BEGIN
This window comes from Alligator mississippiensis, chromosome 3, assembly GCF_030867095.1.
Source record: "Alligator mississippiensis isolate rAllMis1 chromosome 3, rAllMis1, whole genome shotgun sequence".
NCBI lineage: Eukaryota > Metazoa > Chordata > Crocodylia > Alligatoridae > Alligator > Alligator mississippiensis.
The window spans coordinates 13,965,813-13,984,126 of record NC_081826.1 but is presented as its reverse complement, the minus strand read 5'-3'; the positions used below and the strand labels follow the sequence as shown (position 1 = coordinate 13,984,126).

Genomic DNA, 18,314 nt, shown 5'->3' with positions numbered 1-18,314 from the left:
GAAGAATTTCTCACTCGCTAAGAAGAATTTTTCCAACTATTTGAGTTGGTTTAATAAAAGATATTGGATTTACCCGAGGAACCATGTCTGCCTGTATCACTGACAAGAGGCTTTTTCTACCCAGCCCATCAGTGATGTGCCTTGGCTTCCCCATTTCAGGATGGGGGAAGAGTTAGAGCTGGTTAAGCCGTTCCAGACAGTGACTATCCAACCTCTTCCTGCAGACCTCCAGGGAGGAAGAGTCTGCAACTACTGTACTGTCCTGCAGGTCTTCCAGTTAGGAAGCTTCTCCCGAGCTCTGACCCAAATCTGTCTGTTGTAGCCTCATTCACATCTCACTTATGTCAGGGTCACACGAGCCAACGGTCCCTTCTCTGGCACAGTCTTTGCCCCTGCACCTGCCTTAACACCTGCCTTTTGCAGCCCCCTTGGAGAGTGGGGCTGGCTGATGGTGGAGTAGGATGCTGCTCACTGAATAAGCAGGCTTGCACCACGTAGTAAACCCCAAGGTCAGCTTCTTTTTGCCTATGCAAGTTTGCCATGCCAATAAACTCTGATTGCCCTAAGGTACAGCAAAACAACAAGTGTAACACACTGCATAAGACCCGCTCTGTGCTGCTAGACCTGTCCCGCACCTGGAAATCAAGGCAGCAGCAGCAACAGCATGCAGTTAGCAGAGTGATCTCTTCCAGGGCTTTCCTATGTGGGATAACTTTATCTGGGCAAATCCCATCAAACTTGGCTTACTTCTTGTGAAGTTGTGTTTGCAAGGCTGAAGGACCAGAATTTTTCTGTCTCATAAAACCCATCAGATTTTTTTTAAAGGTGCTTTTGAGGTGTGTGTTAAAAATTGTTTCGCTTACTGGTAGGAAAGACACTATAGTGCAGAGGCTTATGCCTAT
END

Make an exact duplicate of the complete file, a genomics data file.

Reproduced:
This window comes from Alligator mississippiensis, chromosome 3, assembly GCF_030867095.1.
Source record: "Alligator mississippiensis isolate rAllMis1 chromosome 3, rAllMis1, whole genome shotgun sequence".
NCBI lineage: Eukaryota > Metazoa > Chordata > Crocodylia > Alligatoridae > Alligator > Alligator mississippiensis.
The window spans coordinates 13,965,813-13,984,126 of record NC_081826.1 but is presented as its reverse complement, the minus strand read 5'-3'; the positions used below and the strand labels follow the sequence as shown (position 1 = coordinate 13,984,126).

Genomic DNA, 18,314 nt, shown 5'->3' with positions numbered 1-18,314 from the left:
GAAGAATTTCTCACTCGCTAAGAAGAATTTTTCCAACTATTTGAGTTGGTTTAATAAAAGATATTGGATTTACCCGAGGAACCATGTCTGCCTGTATCACTGACAAGAGGCTTTTTCTACCCAGCCCATCAGTGATGTGCCTTGGCTTCCCCATTTCAGGATGGGGGAAGAGTTAGAGCTGGTTAAGCCGTTCCAGACAGTGACTATCCAACCTCTTCCTGCAGACCTCCAGGGAGGAAGAGTCTGCAACTACTGTACTGTCCTGCAGGTCTTCCAGTTAGGAAGCTTCTCCCGAGCTCTGACCCAAATCTGTCTGTTGTAGCCTCATTCACATCTCACTTATGTCAGGGTCACACGAGCCAACGGTCCCTTCTCTGGCACAGTCTTTGCCCCTGCACCTGCCTTAACACCTGCCTTTTGCAGCCCCCTTGGAGAGTGGGGCTGGCTGATGGTGGAGTAGGATGCTGCTCACTGAATAAGCAGGCTTGCACCACGTAGTAAACCCCAAGGTCAGCTTCTTTTTGCCTATGCAAGTTTGCCATGCCAATAAACTCTGATTGCCCTAAGGTACAGCAAAACAACAAGTGTAACACACTGCATAAGACCCGCTCTGTGCTGCTAGACCTGTCCCGCACCTGGAAATCAAGGCAGCAGCAGCAACAGCATGCAGTTAGCAGAGTGATCTCTTCCAGGGCTTTCCTATGTGGGATAACTTTATCTGGGCAAATCCCATCAAACTTGGCTTACTTCTTGTGAAGTTGTGTTTGCAAGGCTGAAGGACCAGAATTTTTCTGTCTCATAAAACCCATCAGATTTTTTTTAAAGGTGCTTTTGAGGTGTGTGTTAAAAATTGTTTCGCTTACTGGTAGGAAAGACACTATAGTGCAGAGGCTTATGCCTAT